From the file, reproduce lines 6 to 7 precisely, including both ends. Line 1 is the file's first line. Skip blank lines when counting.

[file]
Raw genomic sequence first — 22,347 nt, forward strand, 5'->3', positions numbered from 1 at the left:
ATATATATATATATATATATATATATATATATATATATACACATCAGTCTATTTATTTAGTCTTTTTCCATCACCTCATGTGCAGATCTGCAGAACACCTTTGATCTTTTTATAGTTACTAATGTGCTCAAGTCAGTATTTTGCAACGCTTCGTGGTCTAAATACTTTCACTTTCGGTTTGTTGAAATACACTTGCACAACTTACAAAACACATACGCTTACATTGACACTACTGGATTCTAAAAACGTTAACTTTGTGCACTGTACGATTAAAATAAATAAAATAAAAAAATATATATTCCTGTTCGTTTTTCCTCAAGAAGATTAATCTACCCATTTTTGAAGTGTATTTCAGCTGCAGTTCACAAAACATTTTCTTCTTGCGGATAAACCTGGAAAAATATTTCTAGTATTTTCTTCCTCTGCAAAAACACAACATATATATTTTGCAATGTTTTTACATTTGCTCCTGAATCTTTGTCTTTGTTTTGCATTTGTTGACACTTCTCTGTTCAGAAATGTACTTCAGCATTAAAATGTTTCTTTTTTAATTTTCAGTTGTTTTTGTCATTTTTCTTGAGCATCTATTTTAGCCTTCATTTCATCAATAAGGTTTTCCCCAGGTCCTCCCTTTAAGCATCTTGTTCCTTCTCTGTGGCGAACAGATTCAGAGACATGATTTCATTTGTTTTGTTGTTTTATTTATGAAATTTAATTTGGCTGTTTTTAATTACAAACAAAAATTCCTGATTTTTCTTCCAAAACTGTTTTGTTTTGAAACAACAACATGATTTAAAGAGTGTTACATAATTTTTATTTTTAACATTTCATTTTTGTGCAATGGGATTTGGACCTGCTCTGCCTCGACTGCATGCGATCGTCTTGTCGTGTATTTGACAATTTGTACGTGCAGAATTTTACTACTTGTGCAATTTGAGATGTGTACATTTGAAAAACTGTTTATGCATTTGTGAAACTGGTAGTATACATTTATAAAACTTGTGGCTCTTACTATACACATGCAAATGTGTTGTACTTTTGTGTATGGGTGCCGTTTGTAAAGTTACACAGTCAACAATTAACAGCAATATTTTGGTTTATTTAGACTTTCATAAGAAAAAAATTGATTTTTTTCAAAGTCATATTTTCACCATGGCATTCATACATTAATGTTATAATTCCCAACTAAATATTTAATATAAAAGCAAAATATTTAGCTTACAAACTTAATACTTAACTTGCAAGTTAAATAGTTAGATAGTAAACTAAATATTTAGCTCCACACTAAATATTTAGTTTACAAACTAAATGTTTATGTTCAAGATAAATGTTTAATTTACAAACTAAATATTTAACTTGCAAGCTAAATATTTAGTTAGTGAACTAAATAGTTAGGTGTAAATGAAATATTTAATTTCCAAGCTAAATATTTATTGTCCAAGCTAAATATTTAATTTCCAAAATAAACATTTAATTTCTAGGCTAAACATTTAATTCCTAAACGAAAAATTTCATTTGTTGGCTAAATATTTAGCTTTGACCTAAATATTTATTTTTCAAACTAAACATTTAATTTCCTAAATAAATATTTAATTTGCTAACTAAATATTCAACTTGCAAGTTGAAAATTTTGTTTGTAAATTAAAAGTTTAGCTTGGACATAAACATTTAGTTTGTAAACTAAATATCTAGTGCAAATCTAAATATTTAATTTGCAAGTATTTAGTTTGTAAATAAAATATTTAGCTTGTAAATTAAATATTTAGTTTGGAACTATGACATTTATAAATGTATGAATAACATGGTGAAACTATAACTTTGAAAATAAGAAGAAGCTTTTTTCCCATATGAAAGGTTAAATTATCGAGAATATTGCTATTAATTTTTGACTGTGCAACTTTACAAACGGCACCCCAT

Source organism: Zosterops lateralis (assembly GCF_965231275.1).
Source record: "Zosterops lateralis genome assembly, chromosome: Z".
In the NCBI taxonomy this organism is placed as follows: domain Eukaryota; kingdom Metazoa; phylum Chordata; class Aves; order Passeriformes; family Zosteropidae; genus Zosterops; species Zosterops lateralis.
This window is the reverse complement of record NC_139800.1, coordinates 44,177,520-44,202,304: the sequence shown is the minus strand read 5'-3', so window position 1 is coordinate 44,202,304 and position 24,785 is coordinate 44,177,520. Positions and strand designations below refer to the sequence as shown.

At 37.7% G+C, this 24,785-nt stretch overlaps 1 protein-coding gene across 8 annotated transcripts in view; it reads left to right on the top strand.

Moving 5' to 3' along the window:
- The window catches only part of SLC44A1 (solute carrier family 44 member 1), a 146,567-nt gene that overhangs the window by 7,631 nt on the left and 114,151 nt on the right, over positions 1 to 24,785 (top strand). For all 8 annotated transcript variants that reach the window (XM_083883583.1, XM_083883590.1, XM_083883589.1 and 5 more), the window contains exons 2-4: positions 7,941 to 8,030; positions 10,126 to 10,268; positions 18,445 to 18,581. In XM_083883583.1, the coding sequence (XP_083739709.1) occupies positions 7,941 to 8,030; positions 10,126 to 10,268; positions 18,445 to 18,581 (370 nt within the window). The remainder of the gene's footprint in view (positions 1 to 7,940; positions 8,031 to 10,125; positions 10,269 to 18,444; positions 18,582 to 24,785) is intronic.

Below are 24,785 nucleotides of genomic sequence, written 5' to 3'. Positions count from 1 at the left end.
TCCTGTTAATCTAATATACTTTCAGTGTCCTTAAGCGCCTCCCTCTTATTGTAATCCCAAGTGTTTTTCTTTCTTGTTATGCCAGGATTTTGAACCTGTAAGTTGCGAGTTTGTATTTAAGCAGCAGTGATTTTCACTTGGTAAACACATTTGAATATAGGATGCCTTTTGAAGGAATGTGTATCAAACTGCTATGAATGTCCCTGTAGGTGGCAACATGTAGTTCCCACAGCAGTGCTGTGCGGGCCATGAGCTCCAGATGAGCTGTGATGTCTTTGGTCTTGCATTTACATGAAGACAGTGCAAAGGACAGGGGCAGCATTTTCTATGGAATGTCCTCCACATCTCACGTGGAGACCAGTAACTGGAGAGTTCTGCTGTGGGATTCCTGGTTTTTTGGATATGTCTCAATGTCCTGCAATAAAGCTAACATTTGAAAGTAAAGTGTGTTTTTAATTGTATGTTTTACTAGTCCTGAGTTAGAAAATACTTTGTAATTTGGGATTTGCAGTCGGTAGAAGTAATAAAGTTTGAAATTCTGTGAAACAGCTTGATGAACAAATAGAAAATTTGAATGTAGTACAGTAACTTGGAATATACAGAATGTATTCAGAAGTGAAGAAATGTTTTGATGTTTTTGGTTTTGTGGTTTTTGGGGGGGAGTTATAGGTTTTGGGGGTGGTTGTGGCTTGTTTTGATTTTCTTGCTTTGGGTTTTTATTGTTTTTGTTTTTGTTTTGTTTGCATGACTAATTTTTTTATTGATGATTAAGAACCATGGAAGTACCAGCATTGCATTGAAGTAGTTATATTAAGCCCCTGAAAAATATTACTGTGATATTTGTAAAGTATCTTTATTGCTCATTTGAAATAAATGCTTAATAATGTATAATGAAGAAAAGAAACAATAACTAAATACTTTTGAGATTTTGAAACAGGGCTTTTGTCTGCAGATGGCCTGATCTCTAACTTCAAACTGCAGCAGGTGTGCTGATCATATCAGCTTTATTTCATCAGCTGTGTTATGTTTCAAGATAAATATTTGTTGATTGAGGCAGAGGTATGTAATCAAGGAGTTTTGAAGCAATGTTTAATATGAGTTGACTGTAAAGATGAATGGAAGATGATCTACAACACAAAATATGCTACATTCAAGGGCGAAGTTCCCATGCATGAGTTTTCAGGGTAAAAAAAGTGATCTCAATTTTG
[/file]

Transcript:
This window is the reverse complement of record NC_139800.1, coordinates 44,177,520-44,202,304: the sequence shown is the minus strand read 5'-3', so window position 1 is coordinate 44,202,304 and position 24,785 is coordinate 44,177,520. Positions and strand designations below refer to the sequence as shown.

At 37.7% G+C, this 24,785-nt stretch overlaps 1 protein-coding gene across 8 annotated transcripts in view; it reads left to right on the top strand.